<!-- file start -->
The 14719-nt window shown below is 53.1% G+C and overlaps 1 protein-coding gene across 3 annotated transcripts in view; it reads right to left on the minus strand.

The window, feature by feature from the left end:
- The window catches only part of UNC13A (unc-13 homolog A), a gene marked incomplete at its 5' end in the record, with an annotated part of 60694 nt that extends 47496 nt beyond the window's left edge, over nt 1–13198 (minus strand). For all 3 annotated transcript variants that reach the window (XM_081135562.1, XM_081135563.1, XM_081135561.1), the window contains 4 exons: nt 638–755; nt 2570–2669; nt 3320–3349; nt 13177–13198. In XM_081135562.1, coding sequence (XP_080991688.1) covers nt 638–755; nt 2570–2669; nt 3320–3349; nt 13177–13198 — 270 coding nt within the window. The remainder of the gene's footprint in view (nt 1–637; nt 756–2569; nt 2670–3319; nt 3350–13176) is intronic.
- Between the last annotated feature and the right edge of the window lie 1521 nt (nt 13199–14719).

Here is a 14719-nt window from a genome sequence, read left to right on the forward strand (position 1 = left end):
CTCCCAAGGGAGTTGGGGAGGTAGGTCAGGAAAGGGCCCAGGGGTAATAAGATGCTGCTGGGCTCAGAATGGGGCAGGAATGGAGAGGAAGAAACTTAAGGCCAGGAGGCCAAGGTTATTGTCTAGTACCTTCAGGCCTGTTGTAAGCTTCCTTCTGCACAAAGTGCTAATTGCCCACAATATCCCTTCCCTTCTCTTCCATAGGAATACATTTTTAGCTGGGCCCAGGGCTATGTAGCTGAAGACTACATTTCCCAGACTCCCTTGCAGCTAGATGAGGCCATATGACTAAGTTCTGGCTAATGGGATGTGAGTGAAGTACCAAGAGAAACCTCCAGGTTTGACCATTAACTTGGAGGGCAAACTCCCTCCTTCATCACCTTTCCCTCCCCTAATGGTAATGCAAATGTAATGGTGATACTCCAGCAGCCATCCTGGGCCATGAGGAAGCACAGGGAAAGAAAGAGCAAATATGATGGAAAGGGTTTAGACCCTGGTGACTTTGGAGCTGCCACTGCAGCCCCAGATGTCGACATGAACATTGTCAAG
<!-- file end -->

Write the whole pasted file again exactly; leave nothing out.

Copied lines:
The 14719-nt window shown below is 53.1% G+C and overlaps 1 protein-coding gene across 3 annotated transcripts in view; it reads right to left on the minus strand.

The window, feature by feature from the left end:
- The window catches only part of UNC13A (unc-13 homolog A), a gene marked incomplete at its 5' end in the record, with an annotated part of 60694 nt that extends 47496 nt beyond the window's left edge, over nt 1–13198 (minus strand). For all 3 annotated transcript variants that reach the window (XM_081135562.1, XM_081135563.1, XM_081135561.1), the window contains 4 exons: nt 638–755; nt 2570–2669; nt 3320–3349; nt 13177–13198. In XM_081135562.1, coding sequence (XP_080991688.1) covers nt 638–755; nt 2570–2669; nt 3320–3349; nt 13177–13198 — 270 coding nt within the window. The remainder of the gene's footprint in view (nt 1–637; nt 756–2569; nt 2670–3319; nt 3350–13176) is intronic.
- Between the last annotated feature and the right edge of the window lie 1521 nt (nt 13199–14719).

Here is a 14719-nt window from a genome sequence, read left to right on the forward strand (position 1 = left end):
CTCCCAAGGGAGTTGGGGAGGTAGGTCAGGAAAGGGCCCAGGGGTAATAAGATGCTGCTGGGCTCAGAATGGGGCAGGAATGGAGAGGAAGAAACTTAAGGCCAGGAGGCCAAGGTTATTGTCTAGTACCTTCAGGCCTGTTGTAAGCTTCCTTCTGCACAAAGTGCTAATTGCCCACAATATCCCTTCCCTTCTCTTCCATAGGAATACATTTTTAGCTGGGCCCAGGGCTATGTAGCTGAAGACTACATTTCCCAGACTCCCTTGCAGCTAGATGAGGCCATATGACTAAGTTCTGGCTAATGGGATGTGAGTGAAGTACCAAGAGAAACCTCCAGGTTTGACCATTAACTTGGAGGGCAAACTCCCTCCTTCATCACCTTTCCCTCCCCTAATGGTAATGCAAATGTAATGGTGATACTCCAGCAGCCATCCTGGGCCATGAGGAAGCACAGGGAAAGAAAGAGCAAATATGATGGAAAGGGTTTAGACCCTGGTGACTTTGGAGCTGCCACTGCAGCCCCAGATGTCGACATGAACATTGTCAAG